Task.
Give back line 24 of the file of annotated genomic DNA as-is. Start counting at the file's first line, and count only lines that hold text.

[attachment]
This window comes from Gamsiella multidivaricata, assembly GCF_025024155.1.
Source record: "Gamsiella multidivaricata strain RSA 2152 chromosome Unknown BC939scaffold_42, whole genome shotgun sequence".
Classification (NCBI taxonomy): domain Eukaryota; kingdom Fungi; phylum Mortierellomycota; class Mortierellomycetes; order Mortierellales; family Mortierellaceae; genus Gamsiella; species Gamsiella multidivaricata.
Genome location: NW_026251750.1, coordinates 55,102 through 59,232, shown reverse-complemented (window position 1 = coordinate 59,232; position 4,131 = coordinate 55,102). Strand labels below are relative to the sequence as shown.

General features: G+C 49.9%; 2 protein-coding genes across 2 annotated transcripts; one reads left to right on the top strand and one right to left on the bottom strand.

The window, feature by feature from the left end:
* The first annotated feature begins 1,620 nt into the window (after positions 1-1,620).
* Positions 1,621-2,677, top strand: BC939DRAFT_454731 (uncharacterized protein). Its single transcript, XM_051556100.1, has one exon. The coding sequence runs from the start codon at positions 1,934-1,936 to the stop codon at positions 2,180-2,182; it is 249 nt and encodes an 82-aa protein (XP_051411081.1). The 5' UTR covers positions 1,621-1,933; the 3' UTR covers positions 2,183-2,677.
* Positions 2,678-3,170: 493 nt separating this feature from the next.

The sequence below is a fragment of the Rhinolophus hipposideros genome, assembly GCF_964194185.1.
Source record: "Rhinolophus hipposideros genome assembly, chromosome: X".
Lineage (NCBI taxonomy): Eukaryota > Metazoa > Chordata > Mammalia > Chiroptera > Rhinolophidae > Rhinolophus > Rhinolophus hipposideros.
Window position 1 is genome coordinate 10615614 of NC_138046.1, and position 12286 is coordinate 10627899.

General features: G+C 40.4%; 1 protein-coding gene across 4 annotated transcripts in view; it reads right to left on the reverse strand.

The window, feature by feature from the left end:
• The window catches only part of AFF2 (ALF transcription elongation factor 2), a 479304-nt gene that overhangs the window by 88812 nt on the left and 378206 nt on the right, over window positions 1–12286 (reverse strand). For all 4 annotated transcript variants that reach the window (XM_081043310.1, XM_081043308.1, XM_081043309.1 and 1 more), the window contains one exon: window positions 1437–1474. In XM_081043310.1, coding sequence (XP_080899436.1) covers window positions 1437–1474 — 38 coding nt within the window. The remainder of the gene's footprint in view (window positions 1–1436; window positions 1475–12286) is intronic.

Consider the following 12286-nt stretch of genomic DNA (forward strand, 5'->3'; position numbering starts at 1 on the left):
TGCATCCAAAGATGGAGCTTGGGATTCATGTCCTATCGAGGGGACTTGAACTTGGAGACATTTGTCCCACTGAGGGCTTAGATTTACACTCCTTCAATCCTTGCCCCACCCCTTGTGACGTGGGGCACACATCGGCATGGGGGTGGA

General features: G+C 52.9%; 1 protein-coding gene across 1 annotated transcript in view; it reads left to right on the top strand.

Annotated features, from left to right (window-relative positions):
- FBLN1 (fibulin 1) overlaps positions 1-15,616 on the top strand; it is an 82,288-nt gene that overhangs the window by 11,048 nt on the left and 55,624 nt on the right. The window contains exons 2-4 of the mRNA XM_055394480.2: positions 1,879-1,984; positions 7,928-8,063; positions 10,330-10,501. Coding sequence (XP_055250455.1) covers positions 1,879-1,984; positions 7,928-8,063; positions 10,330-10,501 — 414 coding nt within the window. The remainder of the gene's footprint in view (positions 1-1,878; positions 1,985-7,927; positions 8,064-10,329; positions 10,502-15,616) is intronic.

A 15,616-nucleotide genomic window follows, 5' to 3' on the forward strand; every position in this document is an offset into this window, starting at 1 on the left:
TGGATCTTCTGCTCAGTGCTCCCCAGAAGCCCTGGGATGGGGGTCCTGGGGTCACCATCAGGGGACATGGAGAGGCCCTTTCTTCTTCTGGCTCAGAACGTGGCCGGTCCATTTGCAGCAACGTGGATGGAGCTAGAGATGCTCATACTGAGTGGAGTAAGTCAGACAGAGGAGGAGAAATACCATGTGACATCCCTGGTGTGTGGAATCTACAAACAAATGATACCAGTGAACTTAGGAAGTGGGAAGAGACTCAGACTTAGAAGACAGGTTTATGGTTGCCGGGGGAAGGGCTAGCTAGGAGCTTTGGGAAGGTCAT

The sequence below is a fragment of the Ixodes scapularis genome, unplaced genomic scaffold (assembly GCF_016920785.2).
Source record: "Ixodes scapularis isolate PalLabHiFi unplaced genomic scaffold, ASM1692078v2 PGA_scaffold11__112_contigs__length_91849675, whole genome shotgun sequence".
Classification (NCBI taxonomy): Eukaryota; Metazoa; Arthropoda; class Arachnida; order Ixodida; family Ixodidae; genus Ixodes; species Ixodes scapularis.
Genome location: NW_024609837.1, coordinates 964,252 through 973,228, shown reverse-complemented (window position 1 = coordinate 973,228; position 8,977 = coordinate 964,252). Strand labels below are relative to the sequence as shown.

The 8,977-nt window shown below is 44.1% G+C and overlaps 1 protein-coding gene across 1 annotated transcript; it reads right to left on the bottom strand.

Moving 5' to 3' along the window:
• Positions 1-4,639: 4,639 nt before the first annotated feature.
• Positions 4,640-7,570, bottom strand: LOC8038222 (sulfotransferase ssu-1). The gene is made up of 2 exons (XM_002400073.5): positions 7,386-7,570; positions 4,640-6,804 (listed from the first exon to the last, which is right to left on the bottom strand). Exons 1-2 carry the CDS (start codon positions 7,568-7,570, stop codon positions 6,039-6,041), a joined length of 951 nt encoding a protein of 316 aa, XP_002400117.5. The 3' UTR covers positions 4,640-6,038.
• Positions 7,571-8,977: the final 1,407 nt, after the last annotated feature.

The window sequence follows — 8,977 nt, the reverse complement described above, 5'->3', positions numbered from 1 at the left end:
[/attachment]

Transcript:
The sequence below is a fragment of the Ixodes scapularis genome, unplaced genomic scaffold (assembly GCF_016920785.2).